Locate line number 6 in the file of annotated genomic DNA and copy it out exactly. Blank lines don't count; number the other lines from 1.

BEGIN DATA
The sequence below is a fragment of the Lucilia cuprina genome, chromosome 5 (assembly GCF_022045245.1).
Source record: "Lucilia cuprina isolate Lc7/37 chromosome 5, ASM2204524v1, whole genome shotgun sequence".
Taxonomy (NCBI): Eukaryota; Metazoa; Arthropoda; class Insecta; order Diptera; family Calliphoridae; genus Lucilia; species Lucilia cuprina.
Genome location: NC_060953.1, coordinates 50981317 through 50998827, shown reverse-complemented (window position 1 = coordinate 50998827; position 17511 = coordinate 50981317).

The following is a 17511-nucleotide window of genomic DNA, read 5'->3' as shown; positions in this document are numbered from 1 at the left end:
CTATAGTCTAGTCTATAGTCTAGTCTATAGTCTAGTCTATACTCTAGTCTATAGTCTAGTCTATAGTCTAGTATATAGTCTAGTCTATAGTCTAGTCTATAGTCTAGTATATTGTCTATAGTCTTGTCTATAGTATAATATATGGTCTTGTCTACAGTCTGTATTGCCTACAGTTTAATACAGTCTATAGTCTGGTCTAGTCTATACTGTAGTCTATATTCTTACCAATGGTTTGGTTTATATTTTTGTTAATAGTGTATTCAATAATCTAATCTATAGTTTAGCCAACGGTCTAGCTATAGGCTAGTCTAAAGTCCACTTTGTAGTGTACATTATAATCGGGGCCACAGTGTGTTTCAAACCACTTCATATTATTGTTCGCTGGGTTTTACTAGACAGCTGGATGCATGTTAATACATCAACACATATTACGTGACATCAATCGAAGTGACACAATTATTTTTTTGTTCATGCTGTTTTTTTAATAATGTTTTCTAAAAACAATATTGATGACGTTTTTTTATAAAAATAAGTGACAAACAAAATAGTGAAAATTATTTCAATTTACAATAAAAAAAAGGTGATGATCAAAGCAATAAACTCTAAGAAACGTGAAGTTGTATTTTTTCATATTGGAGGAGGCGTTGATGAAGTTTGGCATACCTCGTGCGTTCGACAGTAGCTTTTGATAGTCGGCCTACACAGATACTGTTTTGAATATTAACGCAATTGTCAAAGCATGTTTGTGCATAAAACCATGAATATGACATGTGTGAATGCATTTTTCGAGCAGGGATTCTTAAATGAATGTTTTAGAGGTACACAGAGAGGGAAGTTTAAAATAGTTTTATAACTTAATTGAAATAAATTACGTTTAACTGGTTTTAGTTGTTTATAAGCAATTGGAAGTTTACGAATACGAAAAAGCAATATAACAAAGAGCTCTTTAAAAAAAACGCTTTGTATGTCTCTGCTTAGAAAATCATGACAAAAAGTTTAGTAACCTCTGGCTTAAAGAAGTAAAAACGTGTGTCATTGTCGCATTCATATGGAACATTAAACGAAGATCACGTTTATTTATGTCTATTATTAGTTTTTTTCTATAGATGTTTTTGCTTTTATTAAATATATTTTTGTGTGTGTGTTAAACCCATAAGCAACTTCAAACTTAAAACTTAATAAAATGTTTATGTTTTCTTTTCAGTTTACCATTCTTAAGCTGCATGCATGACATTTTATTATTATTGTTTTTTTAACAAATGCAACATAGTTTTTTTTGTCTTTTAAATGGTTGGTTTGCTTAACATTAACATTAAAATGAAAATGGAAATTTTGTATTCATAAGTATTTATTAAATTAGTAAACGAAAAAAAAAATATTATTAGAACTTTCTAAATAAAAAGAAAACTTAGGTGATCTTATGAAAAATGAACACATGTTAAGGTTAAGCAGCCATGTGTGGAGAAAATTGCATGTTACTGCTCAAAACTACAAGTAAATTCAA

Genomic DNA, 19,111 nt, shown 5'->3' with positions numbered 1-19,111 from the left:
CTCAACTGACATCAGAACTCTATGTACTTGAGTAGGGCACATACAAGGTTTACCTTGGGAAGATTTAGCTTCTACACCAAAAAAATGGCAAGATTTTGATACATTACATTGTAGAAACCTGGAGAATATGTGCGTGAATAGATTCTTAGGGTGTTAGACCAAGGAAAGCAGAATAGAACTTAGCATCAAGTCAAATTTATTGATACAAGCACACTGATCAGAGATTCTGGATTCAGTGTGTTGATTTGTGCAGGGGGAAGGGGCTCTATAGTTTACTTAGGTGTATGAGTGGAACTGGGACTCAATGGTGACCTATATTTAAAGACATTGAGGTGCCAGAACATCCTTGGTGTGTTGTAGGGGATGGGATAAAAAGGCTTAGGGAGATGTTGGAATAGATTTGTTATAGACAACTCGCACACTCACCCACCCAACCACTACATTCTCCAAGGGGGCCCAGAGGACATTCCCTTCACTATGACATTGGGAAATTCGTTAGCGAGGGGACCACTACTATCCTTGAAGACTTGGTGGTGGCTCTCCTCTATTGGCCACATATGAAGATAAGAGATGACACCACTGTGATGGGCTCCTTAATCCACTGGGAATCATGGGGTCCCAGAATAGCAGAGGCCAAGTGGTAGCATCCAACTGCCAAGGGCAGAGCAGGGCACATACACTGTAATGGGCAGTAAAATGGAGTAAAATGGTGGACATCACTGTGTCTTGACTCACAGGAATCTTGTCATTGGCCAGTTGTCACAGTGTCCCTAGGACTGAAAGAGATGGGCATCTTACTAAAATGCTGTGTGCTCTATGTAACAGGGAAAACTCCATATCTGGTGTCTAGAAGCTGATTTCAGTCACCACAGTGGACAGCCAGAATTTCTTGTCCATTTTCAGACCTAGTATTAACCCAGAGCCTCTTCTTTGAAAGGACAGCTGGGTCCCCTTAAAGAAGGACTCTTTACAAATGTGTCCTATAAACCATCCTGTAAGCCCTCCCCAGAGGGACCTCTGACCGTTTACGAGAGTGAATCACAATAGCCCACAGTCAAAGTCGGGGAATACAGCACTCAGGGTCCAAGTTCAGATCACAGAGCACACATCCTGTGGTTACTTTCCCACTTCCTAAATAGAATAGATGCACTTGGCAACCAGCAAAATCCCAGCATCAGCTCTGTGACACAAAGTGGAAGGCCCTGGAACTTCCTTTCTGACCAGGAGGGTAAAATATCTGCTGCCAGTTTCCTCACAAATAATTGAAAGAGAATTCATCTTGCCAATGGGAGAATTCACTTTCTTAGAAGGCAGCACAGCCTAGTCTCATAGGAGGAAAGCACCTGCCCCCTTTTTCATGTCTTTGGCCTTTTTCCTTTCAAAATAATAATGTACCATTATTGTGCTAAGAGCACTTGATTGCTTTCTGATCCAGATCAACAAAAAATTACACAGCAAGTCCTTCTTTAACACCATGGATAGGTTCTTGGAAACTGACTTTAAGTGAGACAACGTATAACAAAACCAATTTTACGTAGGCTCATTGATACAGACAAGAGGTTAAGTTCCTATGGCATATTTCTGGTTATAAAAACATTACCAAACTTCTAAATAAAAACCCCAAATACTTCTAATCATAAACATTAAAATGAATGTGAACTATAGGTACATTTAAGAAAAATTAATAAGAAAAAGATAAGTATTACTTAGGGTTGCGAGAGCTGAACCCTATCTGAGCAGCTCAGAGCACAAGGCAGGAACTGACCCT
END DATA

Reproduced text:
CTATAGTCTAGTCTATAGTCTAGTCTATAGTCTAGTCTATACTCTAGTCTATAGTCTAGTCTATAGTCTAGTATATAGTCTAGTCTATAGTCTAGTCTATAGTCTAGTATATTGTCTATAGTCTTGTCTATAGTATAATATATGGTCTTGTCTACAGTCTGTATTGCCTACAGTTTAATACAGTCTATAGTCTGGTCTAGTCTATACTGTAGTCTATATTCTTACCAATGGTTTGGTTTATATTTTTGTTAATAGTGTATTCAATAATCTAATCTATAGTTTAGCCAACGGTCTAGCTATAGGCTAGTCTAAAGTCCACTTTGTAGTGTACATTATAATCGGGGCCACAGTGTGTTTCAAACCACTTCATATTATTGTTCGCTGGGTTTTACTAGACAGCTGGATGCATGTTAATACATCAACACATATTACGTGACATCAATCGAAGTGACACAATTATTTTTTTGTTCATGCTGTTTTTTTAATAATGTTTTCTAAAAACAATATTGATGACGTTTTTTTATAAAAATAAGTGACAAACAAAATAGTGAAAATTATTTCAATTTACAATAAAAAAAAGGTGATGATCAAAGCAATAAACTCTAAGAAACGTGAAGTTGTATTTTTTCATATTGGAGGAGGCGTTGATGAAGTTTGGCATACCTCGTGCGTTCGACAGTAGCTTTTGATAGTCGGCCTACACAGATACTGTTTTGAATATTAACGCAATTGTCAAAGCATGTTTGTGCATAAAACCATGAATATGACATGTGTGAATGCATTTTTCGAGCAGGGATTCTTAAATGAATGTTTTAGAGGTACACAGAGAGGGAAGTTTAAAATAGTTTTATAACTTAATTGAAATAAATTACGTTTAACTGGTTTTAGTTGTTTATAAGCAATTGGAAGTTTACGAATACGAAAAAGCAATATAACAAAGAGCTCTTTAAAAAAAACGCTTTGTATGTCTCTGCTTAGAAAATCATGACAAAAAGTTTAGTAACCTCTGGCTTAAAGAAGTAAAAACGTGTGTCATTGTCGCATTCATATGGAACATTAAACGAAGATCACGTTTATTTATGTCTATTATTAGTTTTTTTCTATAGATGTTTTTGCTTTTATTAAATATATTTTTGTGTGTGTGTTAAACCCATAAGCAACTTCAAACTTAAAACTTAATAAAATGTTTATGTTTTCTTTTCAGTTTACCATTCTTAAGCTGCATGCATGACATTTTATTATTATTGTTTTTTTAACAAATGCAACATAGTTTTTTTTGTCTTTTAAATGGTTGGTTTGCTTAACATTAACATTAAAATGAAAATGGAAATTTTGTATTCATAAGTATTTATTAAATTAGTAAACGAAAAAAAAAATATTATTAGAACTTTCTAAATAAAAAGAAAACTTAGGTGATCTTATGAAAAATGAACACATGTTAAGGTTAAGCAGCCATGTGTGGAGAAAATTGCATGTTACTGCTCAAAACTACAAGTAAATTCAA